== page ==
Telehealth: Core Part of the Aged Care Royal Commission Recommendation
Coviu CEO, Dr Silvia Pfeiffer, provides commentary on the recent release of the Aged Care Commission Report.
The Government has committed almost half a billion dollars in an immediate response to the 148 recommendations in the final aged care commission report, released yesterday.
While a large part of the Final Submissions Report focuses on the quality of care and support delivered by nurses and carers that have daily physical contact with older people, their medical care has also been scrutinised by the report. As a result, there are several recommendations that aim to improve the quality of medical care through telehealth.
The summary of the report states:
“Telehealth is a means of avoiding the potential harm and distress for frail older people caused by travel to receive medical care. The use of telehealth has become widespread as a result of the COVID-19 pandemic in 2020, and on 27 November 2020, the Australian Minister for Health announced that ‘telehealth will become a permanent part of the Medicare system’.”
This recognises that older people, no matter where they live, are finding it difficult to access medical care without travelling and that that simple act of travelling can in and of itself harm them. There are cases of elderly patients dying on their trip to a checkup or to rehabilitation, tripping or falling, being in an accident or having a mental or physical breakdown.
The summary report continues… “Subsidised specialist telehealth services are currently available to people living in residential aged care. They are not available, however, to older people who access aged care from their homes, unless they live in remote Australia or access an Aboriginal Medical Service.”
Recommendation 63 addresses this issue and asks that “By 1 November 2021, the Australian Government should:
- expand access to Medicare Benefits Schedule-funded specialist telehealth services to older people receiving personal care at home
- require aged care providers delivering residential care or personal care at home to have the necessary equipment and clinically and culturally capable staff to support telehealth services.”
This is a good idea because older people have trouble travelling no matter whether they live in their own home or in a facility. Specialists - such as oncologists, cardiologists, neurologists etc - never make house calls. Requiring aged care providers to make available the necessary equipment and staff to receive telehealth is the right step towards a digital transformation of healthcare that is required to future proof the sector.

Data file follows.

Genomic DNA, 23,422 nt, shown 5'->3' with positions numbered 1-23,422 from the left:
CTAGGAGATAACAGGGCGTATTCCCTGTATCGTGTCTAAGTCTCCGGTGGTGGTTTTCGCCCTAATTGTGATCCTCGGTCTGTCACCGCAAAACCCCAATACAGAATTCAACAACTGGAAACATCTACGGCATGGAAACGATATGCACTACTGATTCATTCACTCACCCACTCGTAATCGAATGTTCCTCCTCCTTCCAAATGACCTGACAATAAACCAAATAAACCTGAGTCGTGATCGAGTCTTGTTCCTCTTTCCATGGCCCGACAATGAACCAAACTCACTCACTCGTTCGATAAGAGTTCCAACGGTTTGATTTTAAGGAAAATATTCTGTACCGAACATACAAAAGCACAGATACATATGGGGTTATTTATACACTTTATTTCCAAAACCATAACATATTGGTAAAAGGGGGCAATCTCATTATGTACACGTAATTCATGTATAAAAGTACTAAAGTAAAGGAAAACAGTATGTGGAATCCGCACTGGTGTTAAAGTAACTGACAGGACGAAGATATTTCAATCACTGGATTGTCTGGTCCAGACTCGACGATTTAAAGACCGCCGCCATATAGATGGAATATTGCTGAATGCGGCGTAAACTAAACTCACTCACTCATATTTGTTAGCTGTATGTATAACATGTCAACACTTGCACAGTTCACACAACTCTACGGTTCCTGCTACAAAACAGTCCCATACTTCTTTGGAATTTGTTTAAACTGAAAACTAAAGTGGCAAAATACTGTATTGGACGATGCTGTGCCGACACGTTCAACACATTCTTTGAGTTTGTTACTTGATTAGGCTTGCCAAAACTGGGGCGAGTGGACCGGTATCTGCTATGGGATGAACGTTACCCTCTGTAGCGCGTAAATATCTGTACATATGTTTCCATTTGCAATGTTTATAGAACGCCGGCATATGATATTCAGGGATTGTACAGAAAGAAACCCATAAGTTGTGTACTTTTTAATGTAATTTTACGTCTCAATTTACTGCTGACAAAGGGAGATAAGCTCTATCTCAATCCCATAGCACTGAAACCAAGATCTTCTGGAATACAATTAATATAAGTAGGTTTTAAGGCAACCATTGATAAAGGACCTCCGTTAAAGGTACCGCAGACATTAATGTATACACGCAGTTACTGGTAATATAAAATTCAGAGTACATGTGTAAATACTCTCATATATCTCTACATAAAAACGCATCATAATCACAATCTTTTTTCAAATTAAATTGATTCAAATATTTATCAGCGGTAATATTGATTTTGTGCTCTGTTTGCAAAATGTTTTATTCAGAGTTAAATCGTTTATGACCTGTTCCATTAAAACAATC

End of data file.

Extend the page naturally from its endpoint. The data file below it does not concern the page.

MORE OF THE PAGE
What is surprising, however, is that the request for telehealth services is limited to medical specialists. Throughout the pandemic, we have seen numerous cases where GPs and Allied Health practitioners have been able to successfully deliver their services via video telehealth. Many millions of telehealth sessions have helped keep our elders safe from potential infection through in-person visits where the likelihood of coming in contact with an infected patient was high.
Why then does the report only mention specialist telehealth services as a recommendation for expanded reimbursements? Surely, the delivery of GP and Allied Health services via telehealth is just as important to reduce exposure to harm. In fact, video telehealth for these primary care services may even lead to more timely access to care as is necessary with older people that may find it difficult to find a carer to take them to the GP, the physiotherapist, the dietitian, the dentist or the psychologist.
Recommendation 56 refers to such telehealth as part of a new primary care model that the government is suggested to trial out for 6 to 10 years. Why do we need to trial this? The pandemic has given us enough data to confirm that it works for providing timely, clinically adequate and outcome oriented care. We can’t wait another 10 years to make video telehealth part of the standard way of delivering healthcare to our elders.
Video telehealth addresses existing issues around a lack of timely access to GPs and allied health practitioners when/where needed, reduced mobility, and good further to address language barriers, geographic limitations and plays a key role in supporting the mental health of patients.
In a bid to expand access to subsidised telehealth services and ensure providers have the necessary equipment and capable staff to support it, telehealth needs to be holistically integrated into the aged care system. If it’s integrated holistically, we’ll have the ability to enhance healthcare delivery for older Australians, up-skill and reduce time/work pressures on residential aged care workers, enable more clinicians to service more ageing citizens, as well as implement funding arrangements to offset costs for patients.
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